Yesterday, after months of testing, a child psychologist told me that the son has, in addition to but not related to his autism, a mild to moderate intellectual disability.
My son has a new label.
My son is intellectually disabled.
The psychologist then went on to say that the average child with this diagnosis caps out at about a 6th grade level, intellectually and developmentally. She mentioned assisted living homes for when he is an adult and I had a moment.
I started to cry. I felt like I couldn’t breathe.
Suddenly, my ‘story’ had a plot twist I wasn’t prepared for and I felt myself spiraling…
Negative feelings can come on hard and strong! I pushed them deep down and continued the meeting. I remembered that nothing about my son has changed, only our understanding of him.
But when I got home later, I continued the ‘movie’ in my head; drama, sadness, anxiety, pressure. I fell into an old habit of justifying my own unhappiness in any way that my ego could:
“ANOTHER thing I can’t control in my life! HOW UNFAIR!”
“This child only has ME to rely on-I feel so much pressure! Anyone else I know would crack-I should be allowed to too!”
I was standing in the kitchen, going through all of this in my head, feeling like every other single thing in my life was suddenly a lot scarier or harder to face when it had previously all been covered in glitter and unicorn farts. It was a level 1 panic attack. And suddenly I remembered that I have the ability to change my emotional response.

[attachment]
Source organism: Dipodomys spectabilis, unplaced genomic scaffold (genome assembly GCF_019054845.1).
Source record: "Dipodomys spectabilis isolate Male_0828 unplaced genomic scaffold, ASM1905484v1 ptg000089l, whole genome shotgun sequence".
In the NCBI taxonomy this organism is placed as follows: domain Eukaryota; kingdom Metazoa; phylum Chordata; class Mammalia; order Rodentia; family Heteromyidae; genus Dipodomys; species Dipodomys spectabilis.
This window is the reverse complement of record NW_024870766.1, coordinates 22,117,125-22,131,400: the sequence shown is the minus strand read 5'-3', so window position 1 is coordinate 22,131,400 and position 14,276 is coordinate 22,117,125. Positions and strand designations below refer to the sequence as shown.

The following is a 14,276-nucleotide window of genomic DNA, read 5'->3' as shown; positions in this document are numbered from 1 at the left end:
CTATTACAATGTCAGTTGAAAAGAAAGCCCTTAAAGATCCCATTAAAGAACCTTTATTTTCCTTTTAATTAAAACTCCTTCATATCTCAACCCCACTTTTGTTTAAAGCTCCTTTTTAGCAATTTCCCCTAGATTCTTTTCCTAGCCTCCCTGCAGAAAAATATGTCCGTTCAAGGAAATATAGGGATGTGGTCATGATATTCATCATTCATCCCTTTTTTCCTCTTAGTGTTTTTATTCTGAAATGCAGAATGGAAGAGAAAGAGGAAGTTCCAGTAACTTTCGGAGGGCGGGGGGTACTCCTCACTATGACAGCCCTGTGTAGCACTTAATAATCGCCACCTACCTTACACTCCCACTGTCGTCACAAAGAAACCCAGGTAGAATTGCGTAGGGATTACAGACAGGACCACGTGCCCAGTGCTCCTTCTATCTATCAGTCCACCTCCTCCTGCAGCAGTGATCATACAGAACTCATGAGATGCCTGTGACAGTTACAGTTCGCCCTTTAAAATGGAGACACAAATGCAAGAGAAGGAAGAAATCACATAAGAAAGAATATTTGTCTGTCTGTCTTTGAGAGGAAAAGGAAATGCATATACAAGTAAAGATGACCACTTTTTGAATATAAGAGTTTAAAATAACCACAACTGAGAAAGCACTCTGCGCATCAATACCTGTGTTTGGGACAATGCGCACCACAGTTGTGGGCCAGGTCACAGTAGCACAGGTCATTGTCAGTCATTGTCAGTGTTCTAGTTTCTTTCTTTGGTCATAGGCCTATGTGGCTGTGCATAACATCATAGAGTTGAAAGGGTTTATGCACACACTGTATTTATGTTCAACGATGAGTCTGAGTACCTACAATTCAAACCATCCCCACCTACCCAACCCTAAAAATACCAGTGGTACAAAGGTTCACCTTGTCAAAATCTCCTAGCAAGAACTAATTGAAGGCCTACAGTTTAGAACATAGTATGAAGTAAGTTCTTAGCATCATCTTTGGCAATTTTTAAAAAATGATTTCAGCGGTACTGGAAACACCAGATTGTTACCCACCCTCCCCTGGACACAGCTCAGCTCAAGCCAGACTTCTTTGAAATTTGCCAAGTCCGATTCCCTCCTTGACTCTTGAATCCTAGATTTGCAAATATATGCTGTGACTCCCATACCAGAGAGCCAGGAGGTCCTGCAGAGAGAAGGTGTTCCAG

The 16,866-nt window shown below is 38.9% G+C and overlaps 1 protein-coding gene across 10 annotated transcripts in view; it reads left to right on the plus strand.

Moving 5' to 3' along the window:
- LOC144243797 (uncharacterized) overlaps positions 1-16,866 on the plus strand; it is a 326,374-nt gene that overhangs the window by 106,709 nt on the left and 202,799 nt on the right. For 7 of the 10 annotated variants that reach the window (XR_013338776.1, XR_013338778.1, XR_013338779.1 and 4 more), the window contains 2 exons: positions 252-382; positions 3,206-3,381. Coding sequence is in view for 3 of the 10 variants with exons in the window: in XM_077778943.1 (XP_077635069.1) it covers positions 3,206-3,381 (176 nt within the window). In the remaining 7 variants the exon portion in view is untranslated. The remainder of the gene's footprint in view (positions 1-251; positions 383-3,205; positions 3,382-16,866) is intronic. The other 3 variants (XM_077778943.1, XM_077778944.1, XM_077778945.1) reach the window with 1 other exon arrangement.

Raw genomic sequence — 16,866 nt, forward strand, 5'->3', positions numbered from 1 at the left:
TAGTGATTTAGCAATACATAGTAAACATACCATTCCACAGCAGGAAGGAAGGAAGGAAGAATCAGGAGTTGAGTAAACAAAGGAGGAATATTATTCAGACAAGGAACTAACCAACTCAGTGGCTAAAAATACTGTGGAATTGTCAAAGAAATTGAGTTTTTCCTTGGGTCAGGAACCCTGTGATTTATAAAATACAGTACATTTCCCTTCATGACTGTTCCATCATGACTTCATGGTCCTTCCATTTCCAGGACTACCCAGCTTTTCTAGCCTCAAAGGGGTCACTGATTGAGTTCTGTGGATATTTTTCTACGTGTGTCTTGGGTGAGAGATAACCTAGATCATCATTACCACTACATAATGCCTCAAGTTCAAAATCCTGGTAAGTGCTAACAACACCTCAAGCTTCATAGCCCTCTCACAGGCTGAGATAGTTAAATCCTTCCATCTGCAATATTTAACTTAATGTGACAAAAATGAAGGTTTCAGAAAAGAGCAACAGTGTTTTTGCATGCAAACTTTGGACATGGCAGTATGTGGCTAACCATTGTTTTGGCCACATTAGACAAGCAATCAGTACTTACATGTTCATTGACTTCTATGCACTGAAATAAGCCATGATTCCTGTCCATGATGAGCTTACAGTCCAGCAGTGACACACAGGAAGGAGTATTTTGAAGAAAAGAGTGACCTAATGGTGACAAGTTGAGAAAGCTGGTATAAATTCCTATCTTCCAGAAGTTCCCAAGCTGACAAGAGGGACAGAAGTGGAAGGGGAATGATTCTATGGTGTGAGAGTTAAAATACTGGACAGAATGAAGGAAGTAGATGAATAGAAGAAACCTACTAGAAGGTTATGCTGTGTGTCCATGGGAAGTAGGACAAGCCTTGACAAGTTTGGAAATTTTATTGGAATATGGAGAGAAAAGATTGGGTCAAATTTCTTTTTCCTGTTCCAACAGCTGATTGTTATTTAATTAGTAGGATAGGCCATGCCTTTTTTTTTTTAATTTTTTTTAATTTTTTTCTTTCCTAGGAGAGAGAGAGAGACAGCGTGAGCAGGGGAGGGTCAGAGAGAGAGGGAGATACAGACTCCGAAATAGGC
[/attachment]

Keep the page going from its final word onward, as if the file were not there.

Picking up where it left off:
I’ve been training for this for years.
I took a few deep breaths, wiped my face and started listing the positives.
My son is undeniably fantastic. He is charismatic and charming despite his lack of language, starting ‘conversations’ with anyone who will give him the time of day. He is beautiful and he radiates happiness. Not a week goes by where someone doesn’t approach us to mention how happy we are or how loving. People are unbelievably kind and loving towards us both…
How do you measure awesomeness? Because I’m pretty sure that the ability to find the silver lining in any situation will serve him better then anything I learned in school.
Yesterday, it was “devastating news”. Now it’s the reason the kid will have a tailored school experience to suit him specifically. It means he’ll most likely have a 1-1 support worker to help follow and feed his interests. What kid wouldn’t benefit from that?
I feel incredibly lucky to be Canadian. Our social support systems, though flawed, are amazing. I imagine living somewhere where there is no extra help and I’m instantly filed with gratitude.
This experience has helped me to confirm that practicing an attitude of gratitude will make me happier than justifying my unhappiness.
I am a very happy girl raising a very happy little boy. I endeavour to teach by example; to love himself, to learn what ignites his spirit, to be accepting of others and to unapologetically follow his passions.
No judgements, just love.